The news wasn't announced with a Disney (NYSE: DIS ) press release. But it did turn a few heads when the company boosted theme park ticket prices back in February. The fee for admission into the Magic Kingdom crept up to $99 from $96, and other parks saw a similar bump.
That move was odd for at least two reasons. First, the House of Mouse often raises prices closer to the summer months, right before the crush of tourists hits. Second, the talk at the time was all about just how weak the outlook was for consumer spending in the year ahead. It seemed like a tricky time to be asking for more cash from your customers.
Now we know why Disney decided to increase those theme park prices anyway: Because it could.
The company announced blockbuster quarterly earnings results this week, with most of the press attention going to the Frozen-fueled spike in studio profits. That's understandable. The theater business unit leapt up three spots to become Disney's second most profitable division behind only its media business, which is the home of ESPN.
But the parks and resorts arm is still worth almost a third of Disney's total revenue, and its numbers were just as impressive. Profit leapt higher by 19% on an 8% boost in sales, the company said. However, those figures actually understate the division's earning power, courtesy of a calendar shift that cut out one week of the Easter holiday from this year's results. Account for that shift, and parks and resorts income would have been up a massive 31% last quarter.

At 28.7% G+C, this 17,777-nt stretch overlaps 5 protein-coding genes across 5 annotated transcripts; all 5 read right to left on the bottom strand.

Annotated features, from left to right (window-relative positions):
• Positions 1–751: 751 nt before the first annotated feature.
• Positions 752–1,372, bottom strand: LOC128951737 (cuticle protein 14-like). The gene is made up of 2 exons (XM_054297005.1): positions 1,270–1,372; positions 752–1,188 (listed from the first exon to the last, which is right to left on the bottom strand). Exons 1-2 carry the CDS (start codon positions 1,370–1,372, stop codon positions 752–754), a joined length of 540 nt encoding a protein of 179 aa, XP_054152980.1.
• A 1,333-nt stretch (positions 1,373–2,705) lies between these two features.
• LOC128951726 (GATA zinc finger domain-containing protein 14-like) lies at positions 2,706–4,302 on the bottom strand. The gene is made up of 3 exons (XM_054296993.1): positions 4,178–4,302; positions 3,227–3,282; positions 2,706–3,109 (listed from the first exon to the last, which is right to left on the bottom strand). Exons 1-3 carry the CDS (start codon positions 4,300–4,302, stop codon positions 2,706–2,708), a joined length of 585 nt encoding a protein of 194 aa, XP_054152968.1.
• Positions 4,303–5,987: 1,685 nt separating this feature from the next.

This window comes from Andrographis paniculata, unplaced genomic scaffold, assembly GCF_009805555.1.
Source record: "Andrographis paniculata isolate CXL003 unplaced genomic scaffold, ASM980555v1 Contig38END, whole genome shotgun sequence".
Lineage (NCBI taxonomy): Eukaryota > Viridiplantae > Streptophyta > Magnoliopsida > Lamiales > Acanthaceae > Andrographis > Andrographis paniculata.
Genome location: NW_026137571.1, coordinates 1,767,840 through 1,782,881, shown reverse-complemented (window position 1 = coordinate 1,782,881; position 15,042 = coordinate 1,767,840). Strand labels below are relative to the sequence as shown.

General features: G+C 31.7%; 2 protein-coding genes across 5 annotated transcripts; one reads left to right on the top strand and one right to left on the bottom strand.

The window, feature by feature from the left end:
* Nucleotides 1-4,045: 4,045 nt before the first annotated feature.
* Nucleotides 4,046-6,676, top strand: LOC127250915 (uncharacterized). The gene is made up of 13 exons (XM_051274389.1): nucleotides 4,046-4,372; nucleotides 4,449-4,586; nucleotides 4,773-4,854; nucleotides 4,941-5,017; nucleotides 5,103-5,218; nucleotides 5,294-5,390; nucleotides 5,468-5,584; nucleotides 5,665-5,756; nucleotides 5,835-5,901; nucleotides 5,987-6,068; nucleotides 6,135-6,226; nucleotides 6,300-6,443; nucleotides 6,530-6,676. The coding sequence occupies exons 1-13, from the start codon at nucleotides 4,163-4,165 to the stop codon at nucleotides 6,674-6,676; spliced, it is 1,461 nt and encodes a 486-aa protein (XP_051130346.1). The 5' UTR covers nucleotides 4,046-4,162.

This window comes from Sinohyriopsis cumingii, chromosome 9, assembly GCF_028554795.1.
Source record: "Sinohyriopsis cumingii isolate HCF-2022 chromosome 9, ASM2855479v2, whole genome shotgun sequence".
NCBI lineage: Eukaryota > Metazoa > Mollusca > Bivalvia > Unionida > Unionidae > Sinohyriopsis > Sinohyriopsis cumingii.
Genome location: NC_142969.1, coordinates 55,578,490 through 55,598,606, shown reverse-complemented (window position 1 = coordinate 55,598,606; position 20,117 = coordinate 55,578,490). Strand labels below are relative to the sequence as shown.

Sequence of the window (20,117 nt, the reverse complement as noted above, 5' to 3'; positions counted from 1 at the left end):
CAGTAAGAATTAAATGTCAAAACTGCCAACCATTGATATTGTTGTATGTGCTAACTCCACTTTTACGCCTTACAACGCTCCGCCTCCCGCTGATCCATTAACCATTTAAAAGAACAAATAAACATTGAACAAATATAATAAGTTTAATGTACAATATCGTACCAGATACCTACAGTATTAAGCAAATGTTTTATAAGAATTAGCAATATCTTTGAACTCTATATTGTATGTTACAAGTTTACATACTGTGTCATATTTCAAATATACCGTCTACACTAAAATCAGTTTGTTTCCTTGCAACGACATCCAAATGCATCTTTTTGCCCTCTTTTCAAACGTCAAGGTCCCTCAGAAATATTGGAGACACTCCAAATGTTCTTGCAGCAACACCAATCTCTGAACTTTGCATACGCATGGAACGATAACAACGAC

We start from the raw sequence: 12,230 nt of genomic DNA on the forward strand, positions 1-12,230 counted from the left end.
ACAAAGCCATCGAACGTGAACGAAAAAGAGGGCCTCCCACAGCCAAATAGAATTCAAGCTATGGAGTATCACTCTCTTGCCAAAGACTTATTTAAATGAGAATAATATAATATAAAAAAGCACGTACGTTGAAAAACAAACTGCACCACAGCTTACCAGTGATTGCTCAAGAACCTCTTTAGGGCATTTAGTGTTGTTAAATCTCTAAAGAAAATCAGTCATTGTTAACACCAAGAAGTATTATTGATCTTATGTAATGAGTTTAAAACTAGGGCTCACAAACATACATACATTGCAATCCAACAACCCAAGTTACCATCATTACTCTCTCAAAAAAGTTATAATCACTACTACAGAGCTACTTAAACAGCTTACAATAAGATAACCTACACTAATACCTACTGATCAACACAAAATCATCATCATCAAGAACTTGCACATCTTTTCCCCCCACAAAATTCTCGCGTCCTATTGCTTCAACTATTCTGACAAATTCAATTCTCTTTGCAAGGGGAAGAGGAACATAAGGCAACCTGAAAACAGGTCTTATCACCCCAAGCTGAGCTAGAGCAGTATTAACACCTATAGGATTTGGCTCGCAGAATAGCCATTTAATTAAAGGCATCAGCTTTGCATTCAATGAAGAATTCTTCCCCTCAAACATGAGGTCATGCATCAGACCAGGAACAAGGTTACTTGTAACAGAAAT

Here's how Disney explained the improvement in its earnings announcement:
Higher operating income was due to growth at our domestic parks and resorts driven by increased guest spending at Walt Disney World Resort, higher attendance at Disneyland Resort and increased occupied room nights at both resorts. Higher guest spending was due to higher average ticket prices and food, beverage and merchandise spending.
In other words, Disney exercised its pricing power modestly in the quarter and customers responded -- by purchasing more of what the House of Mouse was selling.
What it all means
Investors have to be happy about that result, as it means Disney's prices are nowhere near the level where they'd start to hurt customer demand at the parks. And that business is much more reliable than movies, anyway, where one flop can offset a whole year's profits.
The bottom line for shareholders is that while Disney's movie business can sometimes book great quarters like the one that just ended, theme parks are a much more consistent contributor, with a lot of growth left to kick in over the years ahead.
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